Traffic Sources > Social
Another measure of engagement is social media shares. Most sites have social sharing buttons so that visitors can easily share a post they’ve enjoyed with their social networks. The social plugins report on Google Analytics (Traffic Sources > Social > Plugins) shows you how many times your content has been shared and on which platforms. Understanding the shareability of your content allows you to create more of the content that’s popular with your visitors and remove features not being used.

Tracking impact of social media content through Google Analytics

Aside from brand awareness and customer service, one of the main reasons brands use social media is to promote content and drive traffic to your website. Google Analytics allows you to track each network’s performance and see how many visits each brings in. You can see this report by clicking Traffic Sources > Social > Overview. These reports give you tangible evidence of the impact that your social media campaign is having and aid the development of your social marketing strategy. There could be areas where you need to devote more attention and some that might not be worth continuing with if you see continued poor performance.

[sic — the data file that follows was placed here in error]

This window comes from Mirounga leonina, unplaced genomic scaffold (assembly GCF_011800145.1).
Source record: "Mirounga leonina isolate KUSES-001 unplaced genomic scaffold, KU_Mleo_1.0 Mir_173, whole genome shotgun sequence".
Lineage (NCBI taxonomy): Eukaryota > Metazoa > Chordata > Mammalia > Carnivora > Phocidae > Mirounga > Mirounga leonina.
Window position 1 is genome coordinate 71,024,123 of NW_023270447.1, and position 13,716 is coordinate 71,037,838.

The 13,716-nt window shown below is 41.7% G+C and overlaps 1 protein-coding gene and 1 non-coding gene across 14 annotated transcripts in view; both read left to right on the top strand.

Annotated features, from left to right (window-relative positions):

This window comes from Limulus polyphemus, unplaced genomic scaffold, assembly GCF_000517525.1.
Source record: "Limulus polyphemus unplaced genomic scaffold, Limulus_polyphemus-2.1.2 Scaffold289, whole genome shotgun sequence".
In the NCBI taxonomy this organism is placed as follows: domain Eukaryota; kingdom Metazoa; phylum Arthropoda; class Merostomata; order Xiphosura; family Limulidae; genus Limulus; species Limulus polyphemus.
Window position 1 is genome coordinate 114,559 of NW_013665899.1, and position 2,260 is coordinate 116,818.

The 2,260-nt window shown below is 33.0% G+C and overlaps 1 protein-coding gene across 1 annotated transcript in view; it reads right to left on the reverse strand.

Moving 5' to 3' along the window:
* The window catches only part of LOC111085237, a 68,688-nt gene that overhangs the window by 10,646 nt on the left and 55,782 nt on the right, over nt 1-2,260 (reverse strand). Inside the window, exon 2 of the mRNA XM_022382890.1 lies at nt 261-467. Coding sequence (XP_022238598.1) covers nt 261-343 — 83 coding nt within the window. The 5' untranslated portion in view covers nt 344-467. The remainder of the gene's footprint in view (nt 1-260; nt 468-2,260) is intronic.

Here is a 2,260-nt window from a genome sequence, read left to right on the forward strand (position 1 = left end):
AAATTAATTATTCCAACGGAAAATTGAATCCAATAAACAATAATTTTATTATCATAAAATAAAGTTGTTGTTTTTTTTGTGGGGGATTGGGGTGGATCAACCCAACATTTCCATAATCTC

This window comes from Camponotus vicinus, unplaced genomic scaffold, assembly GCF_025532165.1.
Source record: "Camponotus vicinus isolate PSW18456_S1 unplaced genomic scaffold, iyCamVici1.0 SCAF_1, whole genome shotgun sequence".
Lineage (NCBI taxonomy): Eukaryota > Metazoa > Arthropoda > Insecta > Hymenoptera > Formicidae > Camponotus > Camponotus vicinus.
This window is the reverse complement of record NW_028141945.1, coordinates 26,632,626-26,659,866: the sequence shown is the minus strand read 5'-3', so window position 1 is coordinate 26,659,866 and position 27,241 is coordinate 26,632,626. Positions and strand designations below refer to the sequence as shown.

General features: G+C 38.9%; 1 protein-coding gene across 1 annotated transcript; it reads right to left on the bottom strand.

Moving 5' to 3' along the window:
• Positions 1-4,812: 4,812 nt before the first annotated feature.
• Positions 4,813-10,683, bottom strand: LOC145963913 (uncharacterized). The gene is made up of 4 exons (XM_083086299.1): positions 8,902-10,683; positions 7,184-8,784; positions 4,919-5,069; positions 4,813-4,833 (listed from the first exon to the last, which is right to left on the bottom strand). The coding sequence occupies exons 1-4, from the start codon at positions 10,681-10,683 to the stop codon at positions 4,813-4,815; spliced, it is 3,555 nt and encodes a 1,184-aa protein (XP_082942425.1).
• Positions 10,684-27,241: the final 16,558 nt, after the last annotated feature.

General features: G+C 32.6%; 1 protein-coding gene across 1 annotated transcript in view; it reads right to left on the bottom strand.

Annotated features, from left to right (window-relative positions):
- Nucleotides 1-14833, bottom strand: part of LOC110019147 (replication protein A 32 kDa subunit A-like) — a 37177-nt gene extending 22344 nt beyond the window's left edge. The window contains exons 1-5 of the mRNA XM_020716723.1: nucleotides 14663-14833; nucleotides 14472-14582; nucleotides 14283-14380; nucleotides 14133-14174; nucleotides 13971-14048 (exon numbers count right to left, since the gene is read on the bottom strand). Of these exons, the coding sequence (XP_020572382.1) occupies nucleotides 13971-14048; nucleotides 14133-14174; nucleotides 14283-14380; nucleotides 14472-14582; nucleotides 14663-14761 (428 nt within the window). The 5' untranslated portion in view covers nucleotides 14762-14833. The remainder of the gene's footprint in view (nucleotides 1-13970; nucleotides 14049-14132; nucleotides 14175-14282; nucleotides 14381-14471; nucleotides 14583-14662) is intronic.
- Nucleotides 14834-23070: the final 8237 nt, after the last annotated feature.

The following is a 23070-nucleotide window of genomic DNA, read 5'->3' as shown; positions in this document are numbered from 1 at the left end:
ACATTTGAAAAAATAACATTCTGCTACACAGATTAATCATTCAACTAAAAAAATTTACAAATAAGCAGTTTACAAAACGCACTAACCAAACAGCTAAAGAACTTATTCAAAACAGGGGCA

Hopefully this post has given you an insight into how Google Analytics can be utilised to guide your content strategy. The main takeaways are:

  • Google Analytics isn’t that scary after all (phew!)
  • finding out which of your pages are the most popular and which keywords people use to find them teaches you what interests your audience, enabling you to provide content that they want to read and engage with in the future
  • the impact of your social media campaign can be measured on Google Analytics.

We’d love to hear from you

Are there any other reports in Google Analytics that you use to aid your content strategy? Do you have any questions? Please leave us a comment and share this post if you’ve found it helpful.